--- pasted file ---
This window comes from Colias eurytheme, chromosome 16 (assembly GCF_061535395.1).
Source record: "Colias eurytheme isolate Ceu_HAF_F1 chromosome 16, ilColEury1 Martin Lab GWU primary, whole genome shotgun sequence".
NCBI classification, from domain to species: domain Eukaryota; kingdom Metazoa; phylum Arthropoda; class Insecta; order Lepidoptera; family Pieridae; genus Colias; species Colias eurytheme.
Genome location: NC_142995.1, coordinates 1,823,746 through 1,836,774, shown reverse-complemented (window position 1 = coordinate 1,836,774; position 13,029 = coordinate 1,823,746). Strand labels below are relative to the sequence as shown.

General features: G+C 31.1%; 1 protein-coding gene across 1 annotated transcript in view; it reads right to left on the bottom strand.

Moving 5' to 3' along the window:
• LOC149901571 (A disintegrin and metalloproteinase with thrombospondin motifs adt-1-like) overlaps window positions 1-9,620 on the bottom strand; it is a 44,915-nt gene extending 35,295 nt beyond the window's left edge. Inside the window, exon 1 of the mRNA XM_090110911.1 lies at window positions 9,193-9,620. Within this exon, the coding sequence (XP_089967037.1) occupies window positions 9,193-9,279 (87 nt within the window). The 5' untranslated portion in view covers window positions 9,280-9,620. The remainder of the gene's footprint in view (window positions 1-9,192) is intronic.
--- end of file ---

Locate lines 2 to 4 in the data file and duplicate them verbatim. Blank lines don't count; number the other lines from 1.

Source record: "Colias eurytheme isolate Ceu_HAF_F1 chromosome 16, ilColEury1 Martin Lab GWU primary, whole genome shotgun sequence".
NCBI classification, from domain to species: domain Eukaryota; kingdom Metazoa; phylum Arthropoda; class Insecta; order Lepidoptera; family Pieridae; genus Colias; species Colias eurytheme.
Genome location: NC_142995.1, coordinates 1,823,746 through 1,836,774, shown reverse-complemented (window position 1 = coordinate 1,836,774; position 13,029 = coordinate 1,823,746). Strand labels below are relative to the sequence as shown.